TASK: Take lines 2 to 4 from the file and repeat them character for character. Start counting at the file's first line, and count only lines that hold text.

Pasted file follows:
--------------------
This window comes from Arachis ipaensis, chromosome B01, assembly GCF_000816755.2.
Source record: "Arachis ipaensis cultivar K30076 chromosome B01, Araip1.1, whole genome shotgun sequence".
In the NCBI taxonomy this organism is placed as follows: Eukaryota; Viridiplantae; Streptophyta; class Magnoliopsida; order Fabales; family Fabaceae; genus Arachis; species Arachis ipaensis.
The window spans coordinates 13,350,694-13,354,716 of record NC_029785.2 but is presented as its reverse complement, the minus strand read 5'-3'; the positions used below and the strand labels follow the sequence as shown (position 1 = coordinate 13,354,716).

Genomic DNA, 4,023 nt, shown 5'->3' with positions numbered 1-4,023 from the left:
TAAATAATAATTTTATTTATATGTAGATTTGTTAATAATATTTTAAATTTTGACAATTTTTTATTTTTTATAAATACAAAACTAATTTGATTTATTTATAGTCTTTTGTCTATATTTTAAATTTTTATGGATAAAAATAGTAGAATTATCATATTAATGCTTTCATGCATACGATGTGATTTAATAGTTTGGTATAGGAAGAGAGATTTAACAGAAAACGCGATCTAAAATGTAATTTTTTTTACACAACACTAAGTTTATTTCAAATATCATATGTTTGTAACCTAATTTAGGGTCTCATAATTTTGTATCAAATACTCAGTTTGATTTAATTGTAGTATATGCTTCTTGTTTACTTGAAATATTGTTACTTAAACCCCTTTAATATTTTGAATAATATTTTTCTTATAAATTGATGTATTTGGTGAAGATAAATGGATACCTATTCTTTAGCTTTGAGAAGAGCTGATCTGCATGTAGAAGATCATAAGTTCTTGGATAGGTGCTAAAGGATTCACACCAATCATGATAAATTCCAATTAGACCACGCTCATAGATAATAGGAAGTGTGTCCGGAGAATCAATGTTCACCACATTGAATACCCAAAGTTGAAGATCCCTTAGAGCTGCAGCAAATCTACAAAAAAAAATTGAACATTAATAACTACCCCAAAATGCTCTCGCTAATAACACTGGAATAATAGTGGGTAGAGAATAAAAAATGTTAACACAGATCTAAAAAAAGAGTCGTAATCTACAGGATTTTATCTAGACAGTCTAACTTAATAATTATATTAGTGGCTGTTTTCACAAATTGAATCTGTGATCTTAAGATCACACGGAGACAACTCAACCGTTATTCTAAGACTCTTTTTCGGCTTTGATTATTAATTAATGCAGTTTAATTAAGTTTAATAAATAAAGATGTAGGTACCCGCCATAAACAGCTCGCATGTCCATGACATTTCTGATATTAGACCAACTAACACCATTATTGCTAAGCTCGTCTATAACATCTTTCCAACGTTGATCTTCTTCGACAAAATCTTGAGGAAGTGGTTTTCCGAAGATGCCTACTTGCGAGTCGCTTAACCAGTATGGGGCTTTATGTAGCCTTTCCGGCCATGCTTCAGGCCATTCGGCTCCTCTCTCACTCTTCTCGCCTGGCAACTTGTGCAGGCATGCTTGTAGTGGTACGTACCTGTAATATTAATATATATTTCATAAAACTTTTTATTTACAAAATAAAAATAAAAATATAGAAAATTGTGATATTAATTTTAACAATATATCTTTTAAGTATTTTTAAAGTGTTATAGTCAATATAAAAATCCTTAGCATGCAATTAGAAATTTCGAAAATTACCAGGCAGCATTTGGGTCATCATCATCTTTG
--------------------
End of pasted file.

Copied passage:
Source record: "Arachis ipaensis cultivar K30076 chromosome B01, Araip1.1, whole genome shotgun sequence".
In the NCBI taxonomy this organism is placed as follows: Eukaryota; Viridiplantae; Streptophyta; class Magnoliopsida; order Fabales; family Fabaceae; genus Arachis; species Arachis ipaensis.
The window spans coordinates 13,350,694-13,354,716 of record NC_029785.2 but is presented as its reverse complement, the minus strand read 5'-3'; the positions used below and the strand labels follow the sequence as shown (position 1 = coordinate 13,354,716).